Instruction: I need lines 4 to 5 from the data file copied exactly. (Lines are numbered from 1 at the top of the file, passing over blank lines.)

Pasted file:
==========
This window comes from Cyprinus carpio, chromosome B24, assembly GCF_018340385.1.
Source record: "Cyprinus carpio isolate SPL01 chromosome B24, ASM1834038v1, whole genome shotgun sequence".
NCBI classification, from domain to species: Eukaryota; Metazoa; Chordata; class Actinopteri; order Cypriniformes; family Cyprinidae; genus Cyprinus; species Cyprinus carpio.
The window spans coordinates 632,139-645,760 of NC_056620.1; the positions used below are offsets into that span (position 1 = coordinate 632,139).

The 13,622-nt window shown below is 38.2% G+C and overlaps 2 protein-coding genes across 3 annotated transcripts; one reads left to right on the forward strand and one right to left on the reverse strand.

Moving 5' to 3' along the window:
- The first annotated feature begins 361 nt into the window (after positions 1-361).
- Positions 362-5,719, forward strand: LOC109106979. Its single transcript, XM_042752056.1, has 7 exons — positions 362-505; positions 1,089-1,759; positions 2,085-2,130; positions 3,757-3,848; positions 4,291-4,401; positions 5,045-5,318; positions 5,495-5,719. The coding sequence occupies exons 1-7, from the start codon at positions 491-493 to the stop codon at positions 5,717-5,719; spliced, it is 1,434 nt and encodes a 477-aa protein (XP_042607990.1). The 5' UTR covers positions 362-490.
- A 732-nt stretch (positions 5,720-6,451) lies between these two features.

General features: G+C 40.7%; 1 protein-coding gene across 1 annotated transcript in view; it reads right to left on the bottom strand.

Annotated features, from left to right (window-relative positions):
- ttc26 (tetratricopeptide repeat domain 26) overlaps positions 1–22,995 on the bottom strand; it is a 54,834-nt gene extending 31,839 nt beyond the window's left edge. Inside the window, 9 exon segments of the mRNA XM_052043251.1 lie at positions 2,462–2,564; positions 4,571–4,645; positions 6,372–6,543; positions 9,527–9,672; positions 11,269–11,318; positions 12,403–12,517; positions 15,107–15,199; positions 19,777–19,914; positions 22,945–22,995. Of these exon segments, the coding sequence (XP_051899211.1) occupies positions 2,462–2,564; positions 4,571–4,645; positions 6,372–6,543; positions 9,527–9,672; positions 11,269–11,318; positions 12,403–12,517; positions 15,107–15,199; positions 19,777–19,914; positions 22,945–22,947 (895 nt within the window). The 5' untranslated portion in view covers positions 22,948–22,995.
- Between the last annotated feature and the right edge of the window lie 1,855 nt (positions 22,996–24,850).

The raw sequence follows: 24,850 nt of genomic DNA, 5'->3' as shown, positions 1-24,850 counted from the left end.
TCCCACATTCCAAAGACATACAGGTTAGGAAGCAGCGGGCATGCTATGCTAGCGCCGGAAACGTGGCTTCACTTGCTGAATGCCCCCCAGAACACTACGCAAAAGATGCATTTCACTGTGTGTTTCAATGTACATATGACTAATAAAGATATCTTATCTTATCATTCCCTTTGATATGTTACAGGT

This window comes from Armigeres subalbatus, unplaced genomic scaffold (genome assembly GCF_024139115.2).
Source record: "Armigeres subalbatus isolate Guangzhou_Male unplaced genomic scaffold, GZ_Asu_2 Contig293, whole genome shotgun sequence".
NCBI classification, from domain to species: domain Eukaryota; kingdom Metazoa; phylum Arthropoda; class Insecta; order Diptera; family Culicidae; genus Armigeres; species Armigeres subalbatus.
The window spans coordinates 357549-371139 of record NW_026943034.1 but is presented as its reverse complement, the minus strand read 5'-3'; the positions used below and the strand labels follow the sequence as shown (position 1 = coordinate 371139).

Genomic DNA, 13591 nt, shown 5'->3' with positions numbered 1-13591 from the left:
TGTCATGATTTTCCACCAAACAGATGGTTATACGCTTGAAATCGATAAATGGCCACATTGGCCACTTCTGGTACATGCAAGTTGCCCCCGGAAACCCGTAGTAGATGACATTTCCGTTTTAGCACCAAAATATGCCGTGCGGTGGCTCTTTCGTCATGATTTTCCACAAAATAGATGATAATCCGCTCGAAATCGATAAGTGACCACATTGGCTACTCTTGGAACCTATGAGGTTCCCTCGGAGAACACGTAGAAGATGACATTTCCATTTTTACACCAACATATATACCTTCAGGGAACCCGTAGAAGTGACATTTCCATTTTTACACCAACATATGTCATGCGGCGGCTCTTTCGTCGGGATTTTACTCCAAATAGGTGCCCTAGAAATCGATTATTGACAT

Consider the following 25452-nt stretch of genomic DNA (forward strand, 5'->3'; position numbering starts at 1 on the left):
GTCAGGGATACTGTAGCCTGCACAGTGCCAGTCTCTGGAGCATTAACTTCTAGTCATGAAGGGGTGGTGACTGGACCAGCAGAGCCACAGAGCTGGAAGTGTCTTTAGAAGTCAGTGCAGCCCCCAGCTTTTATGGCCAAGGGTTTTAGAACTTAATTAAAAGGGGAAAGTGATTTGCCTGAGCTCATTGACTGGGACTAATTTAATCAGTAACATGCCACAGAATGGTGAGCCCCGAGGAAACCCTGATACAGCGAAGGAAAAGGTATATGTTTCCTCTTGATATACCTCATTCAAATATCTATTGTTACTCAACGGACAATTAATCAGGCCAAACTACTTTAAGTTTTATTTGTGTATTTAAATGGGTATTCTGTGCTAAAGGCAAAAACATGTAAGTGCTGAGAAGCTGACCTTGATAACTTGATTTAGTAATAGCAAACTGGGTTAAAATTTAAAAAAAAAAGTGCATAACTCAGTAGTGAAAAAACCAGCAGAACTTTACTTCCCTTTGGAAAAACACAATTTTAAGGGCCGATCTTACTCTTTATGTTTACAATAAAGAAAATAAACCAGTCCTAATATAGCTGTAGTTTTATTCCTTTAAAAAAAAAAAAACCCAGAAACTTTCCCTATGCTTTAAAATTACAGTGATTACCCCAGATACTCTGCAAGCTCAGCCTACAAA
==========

The window spans coordinates 632,139-645,760 of NC_056620.1; the positions used below are offsets into that span (position 1 = coordinate 632,139).

The 13,622-nt window shown below is 38.2% G+C and overlaps 2 protein-coding genes across 3 annotated transcripts; one reads left to right on the forward strand and one right to left on the reverse strand.